# list of reflectors to use and number of pingers to initiate
# pingers will be initiated with reflectors in the order specified in the list
# additional reflectors will be used to replace any reflectors that go stale
# so e.g. if 6 reflectors are specified and the number of pingers is set to 4, the first 4 reflectors will be used initially
# and the remaining 2 reflectors in the list will be used in the event any of the first 4 go bad
# a bad reflector will go to the back of the queue on reflector rotation
reflectors=("188.8.131.52" "184.108.40.206" "220.127.116.11" "18.104.22.168" "22.214.171.124" "126.96.36.199")
Just keep in mind that an overloaded game server will then result in also throttling all of your other up- and downloads...
Depends on where you live. Inside the EU the EU Regulation 2015/2120 sets pretty explicit limits on when and how ISPs are allowed to treat end-user traffic differentially. That thing is "beautiful" laywerese but still worth a read including the preamble before article 1.
Internally most ISPs likely use some internal prioritization, e.g. if network control traffic is using the same pipes as end-user traffic I expect ISPs will prioritize their control traffic with understandable justification.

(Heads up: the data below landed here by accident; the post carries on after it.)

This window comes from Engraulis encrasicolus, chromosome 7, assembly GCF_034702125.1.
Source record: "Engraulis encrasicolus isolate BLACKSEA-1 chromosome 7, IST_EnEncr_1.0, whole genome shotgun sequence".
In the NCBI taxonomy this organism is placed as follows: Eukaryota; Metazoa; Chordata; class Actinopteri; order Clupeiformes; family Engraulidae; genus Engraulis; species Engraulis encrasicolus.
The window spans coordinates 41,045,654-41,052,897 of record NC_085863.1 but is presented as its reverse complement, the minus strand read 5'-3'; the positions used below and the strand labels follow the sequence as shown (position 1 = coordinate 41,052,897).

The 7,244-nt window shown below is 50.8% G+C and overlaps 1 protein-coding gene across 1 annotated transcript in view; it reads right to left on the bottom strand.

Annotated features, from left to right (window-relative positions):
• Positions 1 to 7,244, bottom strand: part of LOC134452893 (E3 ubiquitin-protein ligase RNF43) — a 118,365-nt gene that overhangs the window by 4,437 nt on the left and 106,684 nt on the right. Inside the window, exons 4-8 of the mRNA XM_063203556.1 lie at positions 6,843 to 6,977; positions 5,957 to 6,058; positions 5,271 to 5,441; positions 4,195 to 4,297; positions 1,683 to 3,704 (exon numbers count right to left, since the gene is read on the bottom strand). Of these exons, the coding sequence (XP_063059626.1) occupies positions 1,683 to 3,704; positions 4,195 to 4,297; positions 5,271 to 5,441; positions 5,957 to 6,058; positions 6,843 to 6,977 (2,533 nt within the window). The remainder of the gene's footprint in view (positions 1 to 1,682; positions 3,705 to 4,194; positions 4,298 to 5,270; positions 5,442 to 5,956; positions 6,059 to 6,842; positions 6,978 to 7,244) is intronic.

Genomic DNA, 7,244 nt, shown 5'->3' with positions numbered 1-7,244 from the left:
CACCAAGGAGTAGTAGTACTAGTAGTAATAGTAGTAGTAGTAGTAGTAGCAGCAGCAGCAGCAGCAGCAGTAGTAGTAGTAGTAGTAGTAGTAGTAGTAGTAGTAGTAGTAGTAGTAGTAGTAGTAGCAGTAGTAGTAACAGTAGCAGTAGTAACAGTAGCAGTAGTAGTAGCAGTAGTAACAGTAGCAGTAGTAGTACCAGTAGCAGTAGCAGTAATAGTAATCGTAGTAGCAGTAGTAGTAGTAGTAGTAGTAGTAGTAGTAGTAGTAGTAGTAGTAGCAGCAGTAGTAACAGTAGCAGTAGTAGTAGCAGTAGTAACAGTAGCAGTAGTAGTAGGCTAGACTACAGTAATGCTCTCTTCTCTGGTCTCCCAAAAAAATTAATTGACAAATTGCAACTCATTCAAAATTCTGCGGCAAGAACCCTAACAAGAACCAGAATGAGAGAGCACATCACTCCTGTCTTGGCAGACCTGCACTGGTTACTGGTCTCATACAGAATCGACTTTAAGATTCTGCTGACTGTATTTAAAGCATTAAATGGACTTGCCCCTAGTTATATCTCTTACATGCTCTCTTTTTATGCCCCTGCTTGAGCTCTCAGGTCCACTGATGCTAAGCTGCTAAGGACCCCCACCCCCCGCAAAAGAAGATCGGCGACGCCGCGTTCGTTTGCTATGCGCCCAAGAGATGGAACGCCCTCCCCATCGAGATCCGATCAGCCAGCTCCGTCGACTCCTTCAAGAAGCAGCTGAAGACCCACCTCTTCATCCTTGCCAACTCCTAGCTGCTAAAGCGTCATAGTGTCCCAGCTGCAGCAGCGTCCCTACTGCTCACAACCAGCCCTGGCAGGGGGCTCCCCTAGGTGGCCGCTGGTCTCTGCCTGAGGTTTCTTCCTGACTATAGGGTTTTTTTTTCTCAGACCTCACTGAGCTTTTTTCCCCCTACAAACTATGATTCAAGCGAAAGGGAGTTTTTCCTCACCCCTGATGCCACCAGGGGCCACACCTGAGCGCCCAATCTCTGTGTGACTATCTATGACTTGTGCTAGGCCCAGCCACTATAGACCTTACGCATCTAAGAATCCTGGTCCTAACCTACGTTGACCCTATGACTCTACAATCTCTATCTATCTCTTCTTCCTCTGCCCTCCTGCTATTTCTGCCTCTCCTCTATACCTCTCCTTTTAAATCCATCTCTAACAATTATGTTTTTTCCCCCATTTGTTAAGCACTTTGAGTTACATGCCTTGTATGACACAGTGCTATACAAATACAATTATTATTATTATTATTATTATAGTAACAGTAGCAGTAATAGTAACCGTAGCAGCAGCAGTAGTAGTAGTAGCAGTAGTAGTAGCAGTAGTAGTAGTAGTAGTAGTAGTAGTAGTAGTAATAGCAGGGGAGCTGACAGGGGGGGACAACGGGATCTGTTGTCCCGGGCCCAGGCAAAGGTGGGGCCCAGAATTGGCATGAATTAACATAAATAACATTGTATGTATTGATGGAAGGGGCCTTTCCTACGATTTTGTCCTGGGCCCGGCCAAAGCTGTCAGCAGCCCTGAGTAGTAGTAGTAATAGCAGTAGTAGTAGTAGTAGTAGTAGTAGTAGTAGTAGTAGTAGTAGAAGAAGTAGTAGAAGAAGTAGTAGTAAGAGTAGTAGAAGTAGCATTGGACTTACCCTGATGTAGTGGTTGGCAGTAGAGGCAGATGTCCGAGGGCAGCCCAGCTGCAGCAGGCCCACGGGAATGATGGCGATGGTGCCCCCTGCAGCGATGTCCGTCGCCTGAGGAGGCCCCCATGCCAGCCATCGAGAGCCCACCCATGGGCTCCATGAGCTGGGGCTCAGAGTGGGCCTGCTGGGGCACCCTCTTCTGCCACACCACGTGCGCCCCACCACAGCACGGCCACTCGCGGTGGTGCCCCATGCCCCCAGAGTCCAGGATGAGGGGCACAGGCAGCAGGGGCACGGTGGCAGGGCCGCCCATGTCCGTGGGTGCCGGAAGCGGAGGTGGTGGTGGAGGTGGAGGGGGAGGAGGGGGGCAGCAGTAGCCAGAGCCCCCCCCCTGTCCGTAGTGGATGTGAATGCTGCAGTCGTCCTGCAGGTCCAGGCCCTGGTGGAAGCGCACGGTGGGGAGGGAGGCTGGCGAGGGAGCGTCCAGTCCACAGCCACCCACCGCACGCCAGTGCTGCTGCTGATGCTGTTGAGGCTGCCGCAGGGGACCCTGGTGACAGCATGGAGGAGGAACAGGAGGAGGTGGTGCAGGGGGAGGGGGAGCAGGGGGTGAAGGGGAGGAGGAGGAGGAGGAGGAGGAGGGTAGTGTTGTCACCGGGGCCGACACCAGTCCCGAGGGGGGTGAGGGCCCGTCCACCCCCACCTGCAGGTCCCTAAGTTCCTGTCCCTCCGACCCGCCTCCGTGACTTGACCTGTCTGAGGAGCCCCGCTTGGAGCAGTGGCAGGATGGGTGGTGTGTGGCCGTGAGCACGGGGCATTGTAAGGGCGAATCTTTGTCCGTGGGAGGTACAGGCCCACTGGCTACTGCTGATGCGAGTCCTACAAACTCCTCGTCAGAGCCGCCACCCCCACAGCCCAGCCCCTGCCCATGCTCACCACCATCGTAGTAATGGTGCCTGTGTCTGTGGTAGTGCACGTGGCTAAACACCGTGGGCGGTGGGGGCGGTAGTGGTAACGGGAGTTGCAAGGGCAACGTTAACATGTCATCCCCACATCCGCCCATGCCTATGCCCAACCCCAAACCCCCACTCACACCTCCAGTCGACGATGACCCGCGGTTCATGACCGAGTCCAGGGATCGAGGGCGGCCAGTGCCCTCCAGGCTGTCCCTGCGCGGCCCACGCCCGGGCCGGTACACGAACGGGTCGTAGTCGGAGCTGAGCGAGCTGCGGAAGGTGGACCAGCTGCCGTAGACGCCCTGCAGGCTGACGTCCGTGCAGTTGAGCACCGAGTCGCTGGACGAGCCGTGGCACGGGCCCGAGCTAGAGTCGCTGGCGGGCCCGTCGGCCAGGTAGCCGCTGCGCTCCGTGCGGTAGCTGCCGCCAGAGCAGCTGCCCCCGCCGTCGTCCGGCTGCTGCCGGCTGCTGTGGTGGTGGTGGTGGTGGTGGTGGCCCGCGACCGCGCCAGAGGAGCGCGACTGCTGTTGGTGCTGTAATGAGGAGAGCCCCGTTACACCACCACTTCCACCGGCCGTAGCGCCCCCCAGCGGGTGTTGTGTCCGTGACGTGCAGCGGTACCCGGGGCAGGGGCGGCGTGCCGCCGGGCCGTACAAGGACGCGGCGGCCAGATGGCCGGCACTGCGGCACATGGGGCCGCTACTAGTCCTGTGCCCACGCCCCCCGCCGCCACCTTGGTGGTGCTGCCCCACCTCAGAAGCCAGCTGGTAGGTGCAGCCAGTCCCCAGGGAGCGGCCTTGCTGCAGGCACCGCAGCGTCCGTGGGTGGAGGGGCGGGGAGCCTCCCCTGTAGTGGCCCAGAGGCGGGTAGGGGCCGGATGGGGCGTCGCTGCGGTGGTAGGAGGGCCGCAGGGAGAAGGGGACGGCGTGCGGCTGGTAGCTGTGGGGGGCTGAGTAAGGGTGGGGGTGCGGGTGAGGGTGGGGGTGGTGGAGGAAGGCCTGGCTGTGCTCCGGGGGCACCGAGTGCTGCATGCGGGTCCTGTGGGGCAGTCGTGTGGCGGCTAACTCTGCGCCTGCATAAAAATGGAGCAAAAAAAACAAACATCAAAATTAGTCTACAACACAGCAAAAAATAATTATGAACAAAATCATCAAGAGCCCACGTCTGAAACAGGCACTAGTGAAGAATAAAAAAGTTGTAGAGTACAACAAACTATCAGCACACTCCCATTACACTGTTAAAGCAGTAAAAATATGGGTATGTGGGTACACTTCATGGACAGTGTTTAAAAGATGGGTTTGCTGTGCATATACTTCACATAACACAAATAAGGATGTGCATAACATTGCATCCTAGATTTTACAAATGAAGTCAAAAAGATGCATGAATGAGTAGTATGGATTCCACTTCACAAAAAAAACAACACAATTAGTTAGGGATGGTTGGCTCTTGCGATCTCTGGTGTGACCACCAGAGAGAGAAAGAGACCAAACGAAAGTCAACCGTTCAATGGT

I would expect an important point in that function would be source verification/admission control, so only a few select machines are allowed to emit higher priority traffic.
The bash implementation can be made to work with using only a few percent of CPU (depending on various configurable factors) so unless connection saturates CPU (and most use cases like LTE won't) then is CPU use such an issue?
I imagine that the perl approach probably uses between 1 to 2%.
No it isn't, but then getting CPU usage further down isn't my main goal here, it's a side benefit.
I mostly thought it'd be an interesting challenge to do this in Rust, anything else in kinda secondary.
It is not only CPU but also the need for a run-time environment, compared to ideally a single statically compiled binary...
Also a fully fledged language might implement something like usable (multidimensional) arrays, better concurrency constructs, maybe even usable plotting primitives out of the box.
With Need help with USB tethering issues in mind, did you ever (roughly) establish how much data this kind of adaptive link tuning costs to keep the measurements going? Obviously this depends on a lot of factors, configuration (ping frequency), type of reflectors, link speed, variances in link speed, etc, but it would be interesting to have a rough order of magnitude.
A normal ping packet of 56 bytes corresponds to an 84 byte IPv4 packet, so for IPv4 links you need to calculate roughly:
effective aggregate ping frequency [Hz] * (84 + per-packet-overhead)[B] * duration [s]
but this is only an upper bound, as the current code will try to put the ping probes to sleep when the wan link is essentially idle.
Maybe we could print an informative text somewhere on start up telling the user about the rate of the load ad well as the total traffic volume per day or so. The only challenge is where to print that.... maybe just into the system log?
To give some numbers, let's assume my link with the current defaults: